Difference Between Rheumatoid Arthritis And Osteoarthritis

Rheumatoid Arthritis is an autoimmune disease while Osteoarthritis is caused by wear and tear, and they have different symptoms, progression, and treatments.

Difference Between Rheumatoid Arthritis And Osteoarthritis

Arthritis is a painful condition affecting the joints of an individual. There are numerous kinds of arthritis, and the most common ones are Rheumatoid Arthritis (RA) and Osteoarthritis (OA). While both these diseases may have similar symptoms, they differ in their causes, symptoms, progression, and treatment. It is essential to understand the differences between these two types of arthritis to identify and treat the condition effectively.


Osteoarthritis develops because of wear and tear on the joints as a result of age, injury, or repetitive use. It primarily affects the weight-bearing joints like the knees and hips, and the joints of the hands, spine, and neck.

Rheumatoid Arthritis, on the other hand, is an autoimmune disease in which the immune system attacks the synovium, the lining of the joints. It primarily afflicts the small joints of the hands and feet, although it may develop in other organs and tissues of the body.


The symptoms of Osteoarthritis develop slowly over time, usually after the age of 50. Patients experience pain in the affected joint on movement, stiffness, swelling, and a crunching sound as they move the joint. The pain tends to worsen at night or after a period of inactivity.

In contrast, Rheumatoid Arthritis symptoms develop suddenly, and the pain is at its worst early in the day. The patient may experience fatigue, low-grade fever, and loss of appetite along with the joint pain and stiffness. It affects both sides of the body, though one side is usually more severe than the other. The symptoms of RA are often accompanied by flu-like symptoms, which are absent in OA.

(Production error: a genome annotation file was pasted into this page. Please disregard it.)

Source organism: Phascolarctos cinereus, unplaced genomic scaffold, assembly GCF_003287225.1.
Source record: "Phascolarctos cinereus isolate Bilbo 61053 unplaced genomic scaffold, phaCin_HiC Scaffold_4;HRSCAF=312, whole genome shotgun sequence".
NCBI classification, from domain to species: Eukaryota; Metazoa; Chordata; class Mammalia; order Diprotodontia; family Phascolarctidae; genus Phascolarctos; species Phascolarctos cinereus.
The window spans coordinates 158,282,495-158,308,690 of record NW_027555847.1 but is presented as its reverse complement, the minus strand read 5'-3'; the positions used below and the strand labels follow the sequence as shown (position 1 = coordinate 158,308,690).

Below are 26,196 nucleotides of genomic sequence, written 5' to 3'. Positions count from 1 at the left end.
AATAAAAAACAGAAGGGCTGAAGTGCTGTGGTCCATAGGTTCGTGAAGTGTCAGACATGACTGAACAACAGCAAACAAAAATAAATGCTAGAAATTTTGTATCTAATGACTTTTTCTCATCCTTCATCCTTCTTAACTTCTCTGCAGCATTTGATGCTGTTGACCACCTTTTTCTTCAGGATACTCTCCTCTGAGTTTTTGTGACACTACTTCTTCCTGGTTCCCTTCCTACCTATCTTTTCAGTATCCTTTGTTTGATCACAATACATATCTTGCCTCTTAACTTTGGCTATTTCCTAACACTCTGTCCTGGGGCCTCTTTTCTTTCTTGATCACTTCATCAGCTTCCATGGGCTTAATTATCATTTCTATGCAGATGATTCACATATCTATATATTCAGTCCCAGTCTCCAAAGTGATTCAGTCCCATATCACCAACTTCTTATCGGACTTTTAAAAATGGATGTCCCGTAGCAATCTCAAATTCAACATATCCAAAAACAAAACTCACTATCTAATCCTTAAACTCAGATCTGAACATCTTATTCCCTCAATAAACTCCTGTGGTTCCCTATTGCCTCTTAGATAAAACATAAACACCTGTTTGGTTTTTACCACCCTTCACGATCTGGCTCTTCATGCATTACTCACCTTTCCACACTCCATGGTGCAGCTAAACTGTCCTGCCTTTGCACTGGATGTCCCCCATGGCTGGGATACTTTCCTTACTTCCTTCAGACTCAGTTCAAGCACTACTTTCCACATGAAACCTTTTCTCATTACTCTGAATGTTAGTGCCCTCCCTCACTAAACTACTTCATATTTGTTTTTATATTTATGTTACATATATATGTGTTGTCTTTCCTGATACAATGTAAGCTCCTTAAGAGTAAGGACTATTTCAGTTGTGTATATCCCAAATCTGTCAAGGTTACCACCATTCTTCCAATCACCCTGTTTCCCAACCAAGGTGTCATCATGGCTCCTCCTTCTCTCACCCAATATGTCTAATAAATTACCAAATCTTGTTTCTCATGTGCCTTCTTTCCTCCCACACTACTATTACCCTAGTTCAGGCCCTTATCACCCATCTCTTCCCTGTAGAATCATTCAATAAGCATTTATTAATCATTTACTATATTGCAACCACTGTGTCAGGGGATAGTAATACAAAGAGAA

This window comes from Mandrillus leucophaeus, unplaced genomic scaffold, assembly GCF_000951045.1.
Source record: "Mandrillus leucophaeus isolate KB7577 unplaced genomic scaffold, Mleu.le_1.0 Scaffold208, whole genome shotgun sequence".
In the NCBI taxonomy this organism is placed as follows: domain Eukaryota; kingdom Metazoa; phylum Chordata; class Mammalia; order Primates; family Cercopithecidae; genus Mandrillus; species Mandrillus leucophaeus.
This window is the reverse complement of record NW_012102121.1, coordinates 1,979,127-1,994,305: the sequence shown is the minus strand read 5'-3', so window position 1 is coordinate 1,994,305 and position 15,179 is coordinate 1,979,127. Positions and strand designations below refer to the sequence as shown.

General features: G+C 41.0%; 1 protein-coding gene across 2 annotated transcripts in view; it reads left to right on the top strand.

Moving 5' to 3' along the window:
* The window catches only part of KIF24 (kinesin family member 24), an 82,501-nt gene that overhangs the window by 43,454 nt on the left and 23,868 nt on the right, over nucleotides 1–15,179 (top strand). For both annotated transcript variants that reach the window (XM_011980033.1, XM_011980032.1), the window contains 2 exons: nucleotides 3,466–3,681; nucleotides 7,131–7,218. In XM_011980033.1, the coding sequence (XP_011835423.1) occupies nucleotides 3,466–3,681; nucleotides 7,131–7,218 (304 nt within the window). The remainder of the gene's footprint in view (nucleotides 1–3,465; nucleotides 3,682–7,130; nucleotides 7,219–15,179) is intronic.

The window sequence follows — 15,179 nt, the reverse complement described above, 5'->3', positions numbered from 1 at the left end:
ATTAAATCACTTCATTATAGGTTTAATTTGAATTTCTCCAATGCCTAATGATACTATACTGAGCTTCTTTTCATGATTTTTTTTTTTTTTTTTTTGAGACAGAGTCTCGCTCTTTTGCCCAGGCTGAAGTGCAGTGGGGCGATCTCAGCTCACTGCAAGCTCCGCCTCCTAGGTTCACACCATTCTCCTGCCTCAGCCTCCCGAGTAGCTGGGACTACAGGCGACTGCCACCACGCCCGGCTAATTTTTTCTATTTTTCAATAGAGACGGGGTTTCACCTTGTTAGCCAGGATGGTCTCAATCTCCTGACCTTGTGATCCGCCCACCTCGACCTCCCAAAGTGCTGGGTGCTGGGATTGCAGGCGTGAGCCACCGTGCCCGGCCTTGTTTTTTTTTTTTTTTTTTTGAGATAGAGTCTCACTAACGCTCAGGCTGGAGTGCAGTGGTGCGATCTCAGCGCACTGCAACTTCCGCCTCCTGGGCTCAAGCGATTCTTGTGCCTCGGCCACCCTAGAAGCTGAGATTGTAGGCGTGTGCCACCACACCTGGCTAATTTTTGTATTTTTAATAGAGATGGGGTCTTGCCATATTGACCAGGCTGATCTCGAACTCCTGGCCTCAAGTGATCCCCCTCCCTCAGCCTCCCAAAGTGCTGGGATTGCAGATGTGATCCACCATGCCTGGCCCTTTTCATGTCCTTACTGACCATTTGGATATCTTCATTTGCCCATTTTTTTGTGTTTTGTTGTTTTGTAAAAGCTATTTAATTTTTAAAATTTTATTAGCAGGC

Osteoarthritis usually affects only the joint it originates from, with pain and inflammation not spreading to other parts of the body. It is a degenerative condition, and while it may lead to permanent damage to the joints, it does not cause any significant impairments to the internal organs.

Rheumatoid Arthritis, on the other hand, affects the whole body and not only the joints. It is a systemic disease that can lead to a variety of symptoms like inflammation of the lung tissue or heart tissue, anemia, and even affect the eyes and skin. RA can lead to permanent damage to the joints, leading to disability and mobility impairment. It is an unpredictable disease that may progress rapidly or remain dormant for long periods.


The treatment for RA and OA differ based on the diagnosis. For Osteoarthritis, treating the symptoms carries utmost importance with a focus on pain management along with modifications in lifestyle habits. Maintaining a healthy weight, engaging in low-impact exercises like walking, and avoiding repetitive joint work can help manage the pain. Depending on the severity of the pain, topical pain-relief creams, painkillers, anti-inflammatory drugs, and physical therapy can be prescribed to alleviate the symptoms.

For Rheumatoid Arthritis, the medical goal is to suppress the immune system and reduce the inflammation in the body. Unlike Osteoarthritis, Rheumatoid Arthritis cannot be cured. However, the symptoms can be managed. Specialized medications are available to help control the disease’s progression, like Disease-modifying antirheumatic drugs (DMARDs), biological response modifiers, and steroids. Patients are also advised to practice active exercises as it helps preserve joint flexibility while improving overall mental and physical health.


In conclusion, while both Osteoarthritis and Rheumatoid Arthritis are types of arthritis and share similar symptoms like pain and inflammation, they are distinct conditions that require a different approach to diagnosis and treatment. Identifying the specific kind of arthritis can offer relief to the patient through specialized treatment and improve quality of life. It is recommended that individuals consult a doctor immediately if they experience persistent joint pain or difficulty in movement, to determine if it is arthritis and what type they may be suffering from.